Waves surround us, all the time, no matter where on earth we may be. Do not confuse these waves with those of the seas and oceans – these are universal: radiation in the form of electromagnetic waves, due to which your smartphone can show you everything from the remotest parts of the earth to the latest viral memes.
Manipulating electromagnetic waves to carry out our bidding became possible due to the pioneering work of James Clerk Maxwell. Nobel winner and theoretical physicist par excellence Einstein said of his work as being the “most profound and the most fruitful that physics has experienced since the time of Newton”.
Now that we have built our digital world upon the solid foundations laid down by these giants of technology, the most innovative uses for electronics can be developed and make a “smarter planet”, as IBM envisions.
Things that were hitherto unheard of are coming up every other day. Already, our lives are technology-dependent to the point that we feel incapacitated when we don’t have our phones with us, or if the internet connection is spotty. If only Tesla or Edison could have seen the bewildering functions their work with electromagnetism are performing today!
One of the most advanced uses of applied technological science is in the real-world proliferation of inter-device communication and customized data analysis. Using micro devices and nearly instant manipulation of data, tech companies like Apple and Google can deliver pinpoint user services through their proprietary Artificially Intelligent query response management systems, Siri and Assistant.
Connecting other devices into the user’s existing electronic periphery has brought about a digital revolution in the consumer durables industry as well. Smart TVs, fridges, kitchen appliances like microwave ovens, lighting and home security systems are becoming ubiquitous in the developed world, and a huge potential lies for these devices in the upcoming Internet of Things sector.
Automation is nothing new, but using it in day-to-day life is the area now being explored by all corporations with the wherewithal to invest in futuristic tech. The usual way is to program the devices to follow certain algorithms and improve efficiency in repetitive or uncomplicated tasks.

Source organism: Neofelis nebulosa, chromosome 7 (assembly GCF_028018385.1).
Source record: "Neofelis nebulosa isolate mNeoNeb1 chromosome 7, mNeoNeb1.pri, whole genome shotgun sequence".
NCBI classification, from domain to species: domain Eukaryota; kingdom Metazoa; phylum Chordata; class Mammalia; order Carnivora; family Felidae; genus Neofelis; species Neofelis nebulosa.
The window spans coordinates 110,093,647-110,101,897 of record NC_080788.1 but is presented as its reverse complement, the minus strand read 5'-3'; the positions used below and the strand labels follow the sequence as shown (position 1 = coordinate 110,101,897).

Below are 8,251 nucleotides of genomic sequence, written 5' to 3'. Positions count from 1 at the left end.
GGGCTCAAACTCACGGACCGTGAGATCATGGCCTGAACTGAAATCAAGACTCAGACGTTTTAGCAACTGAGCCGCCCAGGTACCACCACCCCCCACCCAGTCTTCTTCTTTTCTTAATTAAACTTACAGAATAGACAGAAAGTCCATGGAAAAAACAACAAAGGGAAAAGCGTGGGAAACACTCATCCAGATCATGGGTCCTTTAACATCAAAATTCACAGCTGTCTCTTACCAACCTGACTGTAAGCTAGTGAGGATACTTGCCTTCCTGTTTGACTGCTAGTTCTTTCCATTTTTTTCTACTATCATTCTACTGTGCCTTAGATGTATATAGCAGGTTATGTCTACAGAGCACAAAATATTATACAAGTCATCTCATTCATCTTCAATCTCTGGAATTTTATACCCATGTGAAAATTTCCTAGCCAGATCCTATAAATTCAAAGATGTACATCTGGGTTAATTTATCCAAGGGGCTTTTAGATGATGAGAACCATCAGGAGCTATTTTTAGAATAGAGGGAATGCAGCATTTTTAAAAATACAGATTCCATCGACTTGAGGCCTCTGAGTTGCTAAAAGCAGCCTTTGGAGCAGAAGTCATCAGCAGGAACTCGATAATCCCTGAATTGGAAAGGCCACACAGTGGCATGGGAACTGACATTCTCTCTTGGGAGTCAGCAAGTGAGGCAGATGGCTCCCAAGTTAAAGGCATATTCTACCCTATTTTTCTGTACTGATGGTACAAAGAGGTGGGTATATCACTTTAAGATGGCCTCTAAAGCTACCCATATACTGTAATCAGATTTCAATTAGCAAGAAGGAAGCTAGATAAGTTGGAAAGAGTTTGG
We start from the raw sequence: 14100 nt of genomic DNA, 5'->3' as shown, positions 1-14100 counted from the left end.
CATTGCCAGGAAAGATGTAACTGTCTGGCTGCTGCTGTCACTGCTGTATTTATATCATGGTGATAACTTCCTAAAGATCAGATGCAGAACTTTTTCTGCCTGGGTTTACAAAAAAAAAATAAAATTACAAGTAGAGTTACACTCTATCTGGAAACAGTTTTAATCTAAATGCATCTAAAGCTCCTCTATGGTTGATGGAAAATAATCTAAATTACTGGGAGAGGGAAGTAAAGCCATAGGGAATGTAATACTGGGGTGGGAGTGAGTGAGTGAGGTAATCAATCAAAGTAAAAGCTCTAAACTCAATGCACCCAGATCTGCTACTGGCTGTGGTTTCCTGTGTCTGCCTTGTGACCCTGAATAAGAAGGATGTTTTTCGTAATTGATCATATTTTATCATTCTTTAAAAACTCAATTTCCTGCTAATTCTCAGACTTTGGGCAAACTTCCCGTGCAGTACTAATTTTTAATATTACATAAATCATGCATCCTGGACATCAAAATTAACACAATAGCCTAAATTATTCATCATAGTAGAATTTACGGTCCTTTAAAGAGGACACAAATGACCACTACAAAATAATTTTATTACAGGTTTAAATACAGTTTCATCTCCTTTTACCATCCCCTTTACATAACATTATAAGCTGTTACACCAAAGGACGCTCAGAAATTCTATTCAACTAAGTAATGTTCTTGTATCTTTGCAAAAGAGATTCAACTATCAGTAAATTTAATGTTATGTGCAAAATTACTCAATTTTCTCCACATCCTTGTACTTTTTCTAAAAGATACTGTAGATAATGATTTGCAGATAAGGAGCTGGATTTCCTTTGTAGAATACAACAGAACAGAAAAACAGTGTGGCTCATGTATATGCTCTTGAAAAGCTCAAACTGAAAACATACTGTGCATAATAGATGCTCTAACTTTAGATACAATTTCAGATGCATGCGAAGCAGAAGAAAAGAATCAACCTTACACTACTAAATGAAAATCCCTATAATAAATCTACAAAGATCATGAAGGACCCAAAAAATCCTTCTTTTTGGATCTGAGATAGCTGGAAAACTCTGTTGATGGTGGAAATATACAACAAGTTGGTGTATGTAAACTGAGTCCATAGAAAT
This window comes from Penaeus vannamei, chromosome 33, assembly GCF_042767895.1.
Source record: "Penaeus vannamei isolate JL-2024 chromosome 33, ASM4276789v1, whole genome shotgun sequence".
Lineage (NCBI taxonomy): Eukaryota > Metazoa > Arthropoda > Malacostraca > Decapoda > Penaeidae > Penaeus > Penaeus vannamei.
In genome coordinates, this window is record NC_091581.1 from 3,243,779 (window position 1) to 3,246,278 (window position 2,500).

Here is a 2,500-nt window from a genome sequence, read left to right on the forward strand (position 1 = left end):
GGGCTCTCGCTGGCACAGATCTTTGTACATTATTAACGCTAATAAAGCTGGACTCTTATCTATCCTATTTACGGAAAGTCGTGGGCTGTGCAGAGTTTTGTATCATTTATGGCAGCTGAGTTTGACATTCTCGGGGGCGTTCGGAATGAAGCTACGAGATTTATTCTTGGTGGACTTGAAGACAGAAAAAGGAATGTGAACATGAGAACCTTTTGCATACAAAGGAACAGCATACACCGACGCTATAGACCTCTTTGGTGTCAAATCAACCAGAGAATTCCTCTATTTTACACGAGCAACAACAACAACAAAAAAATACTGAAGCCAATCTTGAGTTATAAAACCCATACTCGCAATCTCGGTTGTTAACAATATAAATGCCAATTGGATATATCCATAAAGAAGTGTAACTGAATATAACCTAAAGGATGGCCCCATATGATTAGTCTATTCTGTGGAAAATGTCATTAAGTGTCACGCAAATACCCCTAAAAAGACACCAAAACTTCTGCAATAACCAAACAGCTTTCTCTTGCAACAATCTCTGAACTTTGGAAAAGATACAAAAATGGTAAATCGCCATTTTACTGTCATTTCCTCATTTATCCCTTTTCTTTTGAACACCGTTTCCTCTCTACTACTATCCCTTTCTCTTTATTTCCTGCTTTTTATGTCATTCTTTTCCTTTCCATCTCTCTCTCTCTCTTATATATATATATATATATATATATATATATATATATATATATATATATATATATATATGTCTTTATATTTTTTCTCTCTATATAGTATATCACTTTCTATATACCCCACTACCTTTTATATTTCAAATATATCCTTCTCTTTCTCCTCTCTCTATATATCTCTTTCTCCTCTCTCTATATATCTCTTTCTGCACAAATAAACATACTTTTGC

The advances in AI have enabled software development to focus on using the user’s real-time factors to take pre-emptive decisions, sometimes without even confirming with the user. This brings up immense data privacy issues, especially for paranoid people. The sharing of data over unsecure channels of communication does open up security vulnerabilities, and malicious programmers like to exploit such loopholes for nefarious purposes.
Regardless of privacy concerns, because of the overall advantages perceived in interconnecting large-scale systems as well as individual-level services, there is a slew of Internet of Things projects already fully functional as well as in the pipeline of various tech behemoths. Nations are also jumping on the IoT bandwagon, with India unveiling a Smart Cities Mission way back in 2015.
Nowadays, deconstruction is one of those trends that may prove to be a short-lived fad or the start of something momentous, like the original deconstruction of literature by Jacques Derrida. By analyzing the components of a particular thing, we can make out more details about its inner workings than by observing it as a whole. Through this process, it may come to light that the sum of the parts is greater than the whole, or vice versa. In either case, we learn about the thing under scrutiny, thus satisfying our inherent scientific curiosity.
As far as Internet of Things goes, its components are completely dependent on the context in which it is being applied. To proceed with its deconstruction, let’s take up a relatively easy to understand scenario which any moderately self-sufficient modern human would relate to without feeling out of place.
A person wakes up in the morning when his alarm sounds. Nothing extraordinary there – knocker-uppers were doing that in the first half of the twentieth century. But voila! The coffee is ready, breakfast is served according to the preferences selected that morning, or by default menus if the person wants to be surprised, and the news, or music, or the film that person was watching last night but slept off in the middle of is on the screen – waiting for the person to begin their day just as they like it.
Ready to leave for work or head out for some chores? The Internet of Things can be commanded by voice, thanks to natural language processing. The person need only utter the words “Leaving home now”, or even simply “Going out!” and the lights will be dimmed, all doors will be double-checked, any idle appliances turned off, and the garage door opened. As the person steps into their IoT enabled car or other energy-efficient vehicle, it’ll await the destination and be on its way. Managing routes and speed according to real-time traffic and weather conditions, the vehicle will communicate seamlessly with a bevy of other services with the prime purpose of getting the person to their destination safely.
Work done and chores taken care of, the person returns home to find that the family spent an optimal day thanks to the all-pervasiveness of the epitome of electromagnetic technology – the Internet of Things. Such days are not as far away as one may be led to believe, and we at Cyfuture can’t wait to lend a helping hand to visionary developments in all fields of futuristic technology!